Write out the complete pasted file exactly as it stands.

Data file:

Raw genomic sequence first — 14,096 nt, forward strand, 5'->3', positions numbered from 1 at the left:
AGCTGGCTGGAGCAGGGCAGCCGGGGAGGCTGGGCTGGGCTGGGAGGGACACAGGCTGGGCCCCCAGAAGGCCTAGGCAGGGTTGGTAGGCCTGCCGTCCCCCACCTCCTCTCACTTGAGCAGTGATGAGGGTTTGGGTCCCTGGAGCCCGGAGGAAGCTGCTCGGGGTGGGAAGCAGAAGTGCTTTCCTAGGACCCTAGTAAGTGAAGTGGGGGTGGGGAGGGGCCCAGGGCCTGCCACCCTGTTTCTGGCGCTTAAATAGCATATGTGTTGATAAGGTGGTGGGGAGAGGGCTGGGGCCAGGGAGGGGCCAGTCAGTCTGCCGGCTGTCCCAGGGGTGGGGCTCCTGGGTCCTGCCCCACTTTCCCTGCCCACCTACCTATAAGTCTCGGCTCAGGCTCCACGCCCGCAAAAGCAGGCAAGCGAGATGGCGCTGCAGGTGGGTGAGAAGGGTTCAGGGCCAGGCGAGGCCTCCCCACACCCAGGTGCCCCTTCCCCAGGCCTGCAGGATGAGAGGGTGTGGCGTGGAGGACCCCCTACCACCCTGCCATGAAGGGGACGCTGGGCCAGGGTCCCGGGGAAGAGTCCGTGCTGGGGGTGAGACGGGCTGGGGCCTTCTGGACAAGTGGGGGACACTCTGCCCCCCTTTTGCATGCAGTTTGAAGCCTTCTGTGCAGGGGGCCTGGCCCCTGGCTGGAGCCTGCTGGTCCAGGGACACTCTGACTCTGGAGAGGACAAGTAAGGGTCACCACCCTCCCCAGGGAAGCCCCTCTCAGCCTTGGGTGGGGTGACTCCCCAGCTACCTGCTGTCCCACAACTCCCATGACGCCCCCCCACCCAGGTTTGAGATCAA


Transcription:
Raw genomic sequence first — 14,096 nt, forward strand, 5'->3', positions numbered from 1 at the left:
AGCTGGCTGGAGCAGGGCAGCCGGGGAGGCTGGGCTGGGCTGGGAGGGACACAGGCTGGGCCCCCAGAAGGCCTAGGCAGGGTTGGTAGGCCTGCCGTCCCCCACCTCCTCTCACTTGAGCAGTGATGAGGGTTTGGGTCCCTGGAGCCCGGAGGAAGCTGCTCGGGGTGGGAAGCAGAAGTGCTTTCCTAGGACCCTAGTAAGTGAAGTGGGGGTGGGGAGGGGCCCAGGGCCTGCCACCCTGTTTCTGGCGCTTAAATAGCATATGTGTTGATAAGGTGGTGGGGAGAGGGCTGGGGCCAGGGAGGGGCCAGTCAGTCTGCCGGCTGTCCCAGGGGTGGGGCTCCTGGGTCCTGCCCCACTTTCCCTGCCCACCTACCTATAAGTCTCGGCTCAGGCTCCACGCCCGCAAAAGCAGGCAAGCGAGATGGCGCTGCAGGTGGGTGAGAAGGGTTCAGGGCCAGGCGAGGCCTCCCCACACCCAGGTGCCCCTTCCCCAGGCCTGCAGGATGAGAGGGTGTGGCGTGGAGGACCCCCTACCACCCTGCCATGAAGGGGACGCTGGGCCAGGGTCCCGGGGAAGAGTCCGTGCTGGGGGTGAGACGGGCTGGGGCCTTCTGGACAAGTGGGGGACACTCTGCCCCCCTTTTGCATGCAGTTTGAAGCCTTCTGTGCAGGGGGCCTGGCCCCTGGCTGGAGCCTGCTGGTCCAGGGACACTCTGACTCTGGAGAGGACAAGTAAGGGTCACCACCCTCCCCAGGGAAGCCCCTCTCAGCCTTGGGTGGGGTGACTCCCCAGCTACCTGCTGTCCCACAACTCCCATGACGCCCCCCCACCCAGGTTTGAGATCAA